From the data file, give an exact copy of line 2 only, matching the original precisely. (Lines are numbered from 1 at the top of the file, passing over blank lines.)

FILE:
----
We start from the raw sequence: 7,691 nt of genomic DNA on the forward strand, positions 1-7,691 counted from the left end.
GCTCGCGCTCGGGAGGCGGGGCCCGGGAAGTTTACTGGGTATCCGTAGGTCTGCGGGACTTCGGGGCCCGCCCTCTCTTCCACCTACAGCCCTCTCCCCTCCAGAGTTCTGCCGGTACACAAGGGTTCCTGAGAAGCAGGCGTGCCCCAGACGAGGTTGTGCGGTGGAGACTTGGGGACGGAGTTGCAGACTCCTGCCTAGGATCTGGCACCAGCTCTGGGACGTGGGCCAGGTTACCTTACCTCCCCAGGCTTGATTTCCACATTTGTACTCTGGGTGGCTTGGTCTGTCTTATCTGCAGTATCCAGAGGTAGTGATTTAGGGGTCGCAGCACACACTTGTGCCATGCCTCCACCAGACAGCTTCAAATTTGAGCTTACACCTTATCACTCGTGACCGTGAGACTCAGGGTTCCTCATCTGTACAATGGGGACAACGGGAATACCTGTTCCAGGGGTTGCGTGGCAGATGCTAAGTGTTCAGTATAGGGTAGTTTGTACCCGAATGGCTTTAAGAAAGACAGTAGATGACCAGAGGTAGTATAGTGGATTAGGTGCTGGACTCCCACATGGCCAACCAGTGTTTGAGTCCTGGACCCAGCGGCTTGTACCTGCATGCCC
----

GCTCGCGCTCGGGAGGCGGGGCCCGGGAAGTTTACTGGGTATCCGTAGGTCTGCGGGACTTCGGGGCCCGCCCTCTCTTCCACCTACAGCCCTCTCCCCTCCAGAGTTCTGCCGGTACACAAGGGTTCCTGAGAAGCAGGCGTGCCCCAGACGAGGTTGTGCGGTGGAGACTTGGGGACGGAGTTGCAGACTCCTGCCTAGGATCTGGCACCAGCTCTGGGACGTGGGCCAGGTTACCTTACCTCCCCAGGCTTGATTTCCACATTTGTACTCTGGGTGGCTTGGTCTGTCTTATCTGCAGTATCCAGAGGTAGTGATTTAGGGGTCGCAGCACACACTTGTGCCATGCCTCCACCAGACAGCTTCAAATTTGAGCTTACACCTTATCACTCGTGACCGTGAGACTCAGGGTTCCTCATCTGTACAATGGGGACAACGGGAATACCTGTTCCAGGGGTTGCGTGGCAGATGCTAAGTGTTCAGTATAGGGTAGTTTGTACCCGAATGGCTTTAAGAAAGACAGTAGATGACCAGAGGTAGTATAGTGGATTAGGTGCTGGACTCCCACATGGCCAACCAGTGTTTGAGTCCTGGACCCAGCGGCTTGTACCTGCATGCCC